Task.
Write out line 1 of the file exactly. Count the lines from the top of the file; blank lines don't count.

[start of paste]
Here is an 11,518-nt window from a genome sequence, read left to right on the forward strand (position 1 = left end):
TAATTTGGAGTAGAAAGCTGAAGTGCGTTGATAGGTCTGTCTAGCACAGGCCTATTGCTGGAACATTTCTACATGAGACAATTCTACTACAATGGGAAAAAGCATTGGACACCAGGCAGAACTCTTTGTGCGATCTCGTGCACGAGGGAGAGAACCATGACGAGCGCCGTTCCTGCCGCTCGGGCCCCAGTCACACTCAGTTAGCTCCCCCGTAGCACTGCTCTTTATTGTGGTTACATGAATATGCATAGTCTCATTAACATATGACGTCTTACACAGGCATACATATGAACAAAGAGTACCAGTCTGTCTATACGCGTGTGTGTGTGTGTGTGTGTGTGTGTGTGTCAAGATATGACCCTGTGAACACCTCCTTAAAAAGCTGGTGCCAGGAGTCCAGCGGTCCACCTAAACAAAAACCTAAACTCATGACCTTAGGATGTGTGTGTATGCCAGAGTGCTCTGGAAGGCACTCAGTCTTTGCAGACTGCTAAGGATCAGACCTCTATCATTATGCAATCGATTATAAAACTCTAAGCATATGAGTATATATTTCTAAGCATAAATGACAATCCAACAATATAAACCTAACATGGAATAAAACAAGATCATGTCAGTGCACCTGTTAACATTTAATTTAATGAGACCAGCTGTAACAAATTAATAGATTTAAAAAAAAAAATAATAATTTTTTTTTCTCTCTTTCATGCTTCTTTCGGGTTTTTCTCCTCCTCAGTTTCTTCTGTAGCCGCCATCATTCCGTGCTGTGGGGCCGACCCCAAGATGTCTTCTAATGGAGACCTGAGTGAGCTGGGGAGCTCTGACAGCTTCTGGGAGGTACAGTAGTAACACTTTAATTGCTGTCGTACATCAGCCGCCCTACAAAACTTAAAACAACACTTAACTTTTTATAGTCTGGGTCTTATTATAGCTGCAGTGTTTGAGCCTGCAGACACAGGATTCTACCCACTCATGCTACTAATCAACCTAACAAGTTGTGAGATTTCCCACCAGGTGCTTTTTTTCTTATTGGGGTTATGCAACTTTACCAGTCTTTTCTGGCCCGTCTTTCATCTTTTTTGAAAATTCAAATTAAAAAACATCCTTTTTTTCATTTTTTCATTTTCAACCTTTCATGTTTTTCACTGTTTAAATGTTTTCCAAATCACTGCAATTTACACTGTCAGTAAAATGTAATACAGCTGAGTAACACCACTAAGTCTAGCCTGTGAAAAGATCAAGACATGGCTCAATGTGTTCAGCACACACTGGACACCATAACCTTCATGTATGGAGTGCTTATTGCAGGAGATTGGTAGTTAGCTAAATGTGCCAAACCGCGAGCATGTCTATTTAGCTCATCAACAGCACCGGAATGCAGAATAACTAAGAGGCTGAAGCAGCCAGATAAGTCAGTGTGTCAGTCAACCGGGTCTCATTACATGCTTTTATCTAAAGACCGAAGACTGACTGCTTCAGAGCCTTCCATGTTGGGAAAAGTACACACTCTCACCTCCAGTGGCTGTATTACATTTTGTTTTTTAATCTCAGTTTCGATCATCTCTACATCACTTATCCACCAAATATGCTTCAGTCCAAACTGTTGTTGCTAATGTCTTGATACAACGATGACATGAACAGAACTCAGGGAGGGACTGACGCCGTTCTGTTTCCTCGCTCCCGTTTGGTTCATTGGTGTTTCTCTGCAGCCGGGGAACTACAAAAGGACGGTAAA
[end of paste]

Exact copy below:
Here is an 11,518-nt window from a genome sequence, read left to right on the forward strand (position 1 = left end):